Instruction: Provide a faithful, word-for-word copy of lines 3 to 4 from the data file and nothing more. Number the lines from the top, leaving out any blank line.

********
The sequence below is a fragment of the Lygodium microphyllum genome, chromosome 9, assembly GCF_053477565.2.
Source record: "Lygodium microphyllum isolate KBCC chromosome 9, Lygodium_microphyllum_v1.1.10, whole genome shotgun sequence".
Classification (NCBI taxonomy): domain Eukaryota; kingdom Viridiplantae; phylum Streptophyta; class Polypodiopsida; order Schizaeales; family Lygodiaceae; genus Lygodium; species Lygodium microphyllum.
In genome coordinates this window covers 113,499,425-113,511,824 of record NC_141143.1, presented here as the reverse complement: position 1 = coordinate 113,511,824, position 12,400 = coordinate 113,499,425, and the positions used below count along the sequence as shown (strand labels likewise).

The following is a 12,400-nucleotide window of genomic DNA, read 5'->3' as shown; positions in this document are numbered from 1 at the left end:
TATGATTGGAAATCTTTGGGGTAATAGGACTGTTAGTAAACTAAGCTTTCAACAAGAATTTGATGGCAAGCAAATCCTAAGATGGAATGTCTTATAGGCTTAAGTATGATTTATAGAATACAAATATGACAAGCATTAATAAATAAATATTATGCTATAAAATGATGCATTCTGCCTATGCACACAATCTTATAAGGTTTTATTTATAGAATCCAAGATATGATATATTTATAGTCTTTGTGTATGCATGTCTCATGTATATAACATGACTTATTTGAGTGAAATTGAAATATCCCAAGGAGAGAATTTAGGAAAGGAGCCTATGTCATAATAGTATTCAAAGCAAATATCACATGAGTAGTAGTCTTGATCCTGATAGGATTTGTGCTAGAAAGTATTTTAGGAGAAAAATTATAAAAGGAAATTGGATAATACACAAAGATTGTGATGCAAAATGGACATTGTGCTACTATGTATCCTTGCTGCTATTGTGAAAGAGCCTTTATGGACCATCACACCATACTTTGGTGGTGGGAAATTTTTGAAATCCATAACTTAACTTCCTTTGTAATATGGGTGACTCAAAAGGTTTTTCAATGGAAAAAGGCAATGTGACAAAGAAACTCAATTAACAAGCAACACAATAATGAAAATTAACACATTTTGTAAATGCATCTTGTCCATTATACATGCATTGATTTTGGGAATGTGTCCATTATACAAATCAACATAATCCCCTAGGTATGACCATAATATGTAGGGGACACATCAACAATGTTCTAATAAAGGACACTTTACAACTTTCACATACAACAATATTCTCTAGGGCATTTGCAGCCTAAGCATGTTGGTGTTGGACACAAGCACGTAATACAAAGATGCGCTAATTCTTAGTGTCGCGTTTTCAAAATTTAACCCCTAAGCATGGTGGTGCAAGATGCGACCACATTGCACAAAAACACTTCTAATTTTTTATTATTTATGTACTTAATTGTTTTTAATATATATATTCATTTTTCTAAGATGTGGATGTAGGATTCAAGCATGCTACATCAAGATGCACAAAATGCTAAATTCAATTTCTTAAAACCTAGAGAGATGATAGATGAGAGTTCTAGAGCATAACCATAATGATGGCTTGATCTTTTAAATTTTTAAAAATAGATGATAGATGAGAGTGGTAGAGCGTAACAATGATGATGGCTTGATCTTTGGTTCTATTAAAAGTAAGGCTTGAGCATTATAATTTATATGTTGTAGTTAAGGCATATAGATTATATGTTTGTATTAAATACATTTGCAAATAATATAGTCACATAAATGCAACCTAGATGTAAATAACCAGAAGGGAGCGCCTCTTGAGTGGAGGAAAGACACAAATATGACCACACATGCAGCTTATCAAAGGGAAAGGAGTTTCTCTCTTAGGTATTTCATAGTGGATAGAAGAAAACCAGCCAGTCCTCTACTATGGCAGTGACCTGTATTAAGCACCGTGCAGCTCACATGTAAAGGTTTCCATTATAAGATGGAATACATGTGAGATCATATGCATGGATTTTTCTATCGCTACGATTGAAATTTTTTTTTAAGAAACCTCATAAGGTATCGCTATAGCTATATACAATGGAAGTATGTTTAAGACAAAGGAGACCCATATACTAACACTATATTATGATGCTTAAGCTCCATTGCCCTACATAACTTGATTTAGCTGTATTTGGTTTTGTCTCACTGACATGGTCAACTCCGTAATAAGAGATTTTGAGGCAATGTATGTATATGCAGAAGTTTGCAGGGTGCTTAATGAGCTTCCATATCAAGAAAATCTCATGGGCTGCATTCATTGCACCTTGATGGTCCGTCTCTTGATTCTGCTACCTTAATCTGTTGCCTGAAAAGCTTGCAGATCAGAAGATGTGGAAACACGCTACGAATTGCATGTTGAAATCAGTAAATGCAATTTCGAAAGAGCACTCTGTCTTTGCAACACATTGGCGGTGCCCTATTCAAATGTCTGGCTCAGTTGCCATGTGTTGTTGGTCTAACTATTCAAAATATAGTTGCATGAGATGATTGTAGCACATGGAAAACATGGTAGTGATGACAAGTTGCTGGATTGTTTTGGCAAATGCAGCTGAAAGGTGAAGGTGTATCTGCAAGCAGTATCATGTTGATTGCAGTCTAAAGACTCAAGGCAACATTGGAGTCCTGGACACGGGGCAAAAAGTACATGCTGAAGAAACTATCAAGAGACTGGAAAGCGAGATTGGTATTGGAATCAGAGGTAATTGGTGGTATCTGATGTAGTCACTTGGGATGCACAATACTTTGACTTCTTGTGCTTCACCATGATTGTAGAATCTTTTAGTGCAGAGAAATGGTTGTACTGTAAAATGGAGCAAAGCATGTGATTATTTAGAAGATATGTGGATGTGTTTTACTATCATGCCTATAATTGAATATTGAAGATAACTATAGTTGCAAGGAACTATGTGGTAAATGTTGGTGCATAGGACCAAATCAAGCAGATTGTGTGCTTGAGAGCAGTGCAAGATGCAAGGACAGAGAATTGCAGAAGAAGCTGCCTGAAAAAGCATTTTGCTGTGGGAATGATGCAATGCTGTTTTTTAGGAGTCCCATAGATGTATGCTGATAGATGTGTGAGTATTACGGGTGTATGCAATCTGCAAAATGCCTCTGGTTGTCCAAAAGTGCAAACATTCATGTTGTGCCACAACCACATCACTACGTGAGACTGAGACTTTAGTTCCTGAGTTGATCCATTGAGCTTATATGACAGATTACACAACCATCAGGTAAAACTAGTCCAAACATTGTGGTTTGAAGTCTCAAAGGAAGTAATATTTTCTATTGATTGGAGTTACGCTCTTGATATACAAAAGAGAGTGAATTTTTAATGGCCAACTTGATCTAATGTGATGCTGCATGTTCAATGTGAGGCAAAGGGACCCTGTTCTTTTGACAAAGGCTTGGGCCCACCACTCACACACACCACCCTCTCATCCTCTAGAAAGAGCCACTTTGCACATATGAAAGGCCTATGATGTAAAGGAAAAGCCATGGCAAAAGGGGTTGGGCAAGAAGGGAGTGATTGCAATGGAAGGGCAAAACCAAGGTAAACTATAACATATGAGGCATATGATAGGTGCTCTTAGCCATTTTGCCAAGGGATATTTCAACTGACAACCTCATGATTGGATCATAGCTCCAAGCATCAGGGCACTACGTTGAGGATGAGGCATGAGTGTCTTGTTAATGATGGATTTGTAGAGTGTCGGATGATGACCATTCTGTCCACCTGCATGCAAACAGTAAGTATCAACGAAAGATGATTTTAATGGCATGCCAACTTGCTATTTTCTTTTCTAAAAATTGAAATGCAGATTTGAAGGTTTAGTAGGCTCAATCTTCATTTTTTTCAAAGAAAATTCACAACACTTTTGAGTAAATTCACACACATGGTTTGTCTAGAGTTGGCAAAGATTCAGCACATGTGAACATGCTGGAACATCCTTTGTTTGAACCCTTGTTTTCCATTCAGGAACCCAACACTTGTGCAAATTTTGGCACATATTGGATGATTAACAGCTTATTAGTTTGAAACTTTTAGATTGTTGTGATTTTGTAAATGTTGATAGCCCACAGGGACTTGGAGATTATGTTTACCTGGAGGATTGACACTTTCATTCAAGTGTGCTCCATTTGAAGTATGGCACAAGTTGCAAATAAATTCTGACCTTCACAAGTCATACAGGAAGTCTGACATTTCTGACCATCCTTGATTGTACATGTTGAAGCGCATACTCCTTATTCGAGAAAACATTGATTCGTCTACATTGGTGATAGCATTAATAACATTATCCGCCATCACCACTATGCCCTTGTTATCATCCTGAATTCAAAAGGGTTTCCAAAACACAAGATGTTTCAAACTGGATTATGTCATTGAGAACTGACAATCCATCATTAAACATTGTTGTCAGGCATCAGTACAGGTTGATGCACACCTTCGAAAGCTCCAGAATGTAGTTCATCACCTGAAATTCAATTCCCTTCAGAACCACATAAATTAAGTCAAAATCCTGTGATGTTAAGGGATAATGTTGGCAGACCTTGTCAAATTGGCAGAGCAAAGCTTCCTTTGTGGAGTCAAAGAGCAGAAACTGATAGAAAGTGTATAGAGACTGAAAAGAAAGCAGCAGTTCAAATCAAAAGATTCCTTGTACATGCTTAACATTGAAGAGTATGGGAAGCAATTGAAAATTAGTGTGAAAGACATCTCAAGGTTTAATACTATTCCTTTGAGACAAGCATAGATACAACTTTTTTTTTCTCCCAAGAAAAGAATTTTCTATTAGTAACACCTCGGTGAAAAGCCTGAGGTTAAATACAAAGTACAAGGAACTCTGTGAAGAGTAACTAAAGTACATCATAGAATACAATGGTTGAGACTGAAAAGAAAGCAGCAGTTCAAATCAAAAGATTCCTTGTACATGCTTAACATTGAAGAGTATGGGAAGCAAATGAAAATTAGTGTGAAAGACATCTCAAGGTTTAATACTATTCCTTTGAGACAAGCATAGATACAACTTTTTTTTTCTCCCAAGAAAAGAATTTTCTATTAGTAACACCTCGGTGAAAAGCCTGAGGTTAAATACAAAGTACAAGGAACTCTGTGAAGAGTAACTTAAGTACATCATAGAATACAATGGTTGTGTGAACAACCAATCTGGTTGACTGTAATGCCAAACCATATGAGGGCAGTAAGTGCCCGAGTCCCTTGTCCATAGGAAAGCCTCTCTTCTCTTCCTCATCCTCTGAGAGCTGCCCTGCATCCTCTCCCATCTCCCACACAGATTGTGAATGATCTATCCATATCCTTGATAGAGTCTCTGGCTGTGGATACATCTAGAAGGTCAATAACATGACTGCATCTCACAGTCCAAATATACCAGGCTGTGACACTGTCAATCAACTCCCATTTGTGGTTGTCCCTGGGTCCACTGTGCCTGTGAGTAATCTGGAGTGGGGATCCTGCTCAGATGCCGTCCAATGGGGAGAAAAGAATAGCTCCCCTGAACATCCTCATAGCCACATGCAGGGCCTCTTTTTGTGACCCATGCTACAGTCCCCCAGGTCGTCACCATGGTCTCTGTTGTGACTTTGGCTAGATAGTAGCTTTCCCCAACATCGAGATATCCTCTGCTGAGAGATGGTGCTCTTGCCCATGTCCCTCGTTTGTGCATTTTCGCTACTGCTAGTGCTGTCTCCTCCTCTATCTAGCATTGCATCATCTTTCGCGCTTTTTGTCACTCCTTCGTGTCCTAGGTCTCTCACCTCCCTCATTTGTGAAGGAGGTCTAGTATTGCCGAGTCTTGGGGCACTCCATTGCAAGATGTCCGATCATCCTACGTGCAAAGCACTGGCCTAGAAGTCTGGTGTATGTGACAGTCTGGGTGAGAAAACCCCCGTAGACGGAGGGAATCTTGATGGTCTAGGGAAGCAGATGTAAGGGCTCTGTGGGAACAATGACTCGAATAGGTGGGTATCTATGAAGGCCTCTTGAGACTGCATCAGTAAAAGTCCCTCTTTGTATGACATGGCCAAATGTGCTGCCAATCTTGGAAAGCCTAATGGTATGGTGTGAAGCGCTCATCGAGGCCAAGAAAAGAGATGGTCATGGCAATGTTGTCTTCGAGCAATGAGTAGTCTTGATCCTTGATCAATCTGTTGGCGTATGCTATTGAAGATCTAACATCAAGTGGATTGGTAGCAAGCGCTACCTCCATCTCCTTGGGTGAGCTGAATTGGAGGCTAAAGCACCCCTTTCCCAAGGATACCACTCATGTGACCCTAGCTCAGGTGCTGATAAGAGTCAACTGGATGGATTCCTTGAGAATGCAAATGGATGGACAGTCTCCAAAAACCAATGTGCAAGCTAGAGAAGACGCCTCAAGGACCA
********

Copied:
Classification (NCBI taxonomy): domain Eukaryota; kingdom Viridiplantae; phylum Streptophyta; class Polypodiopsida; order Schizaeales; family Lygodiaceae; genus Lygodium; species Lygodium microphyllum.
In genome coordinates this window covers 113,499,425-113,511,824 of record NC_141143.1, presented here as the reverse complement: position 1 = coordinate 113,511,824, position 12,400 = coordinate 113,499,425, and the positions used below count along the sequence as shown (strand labels likewise).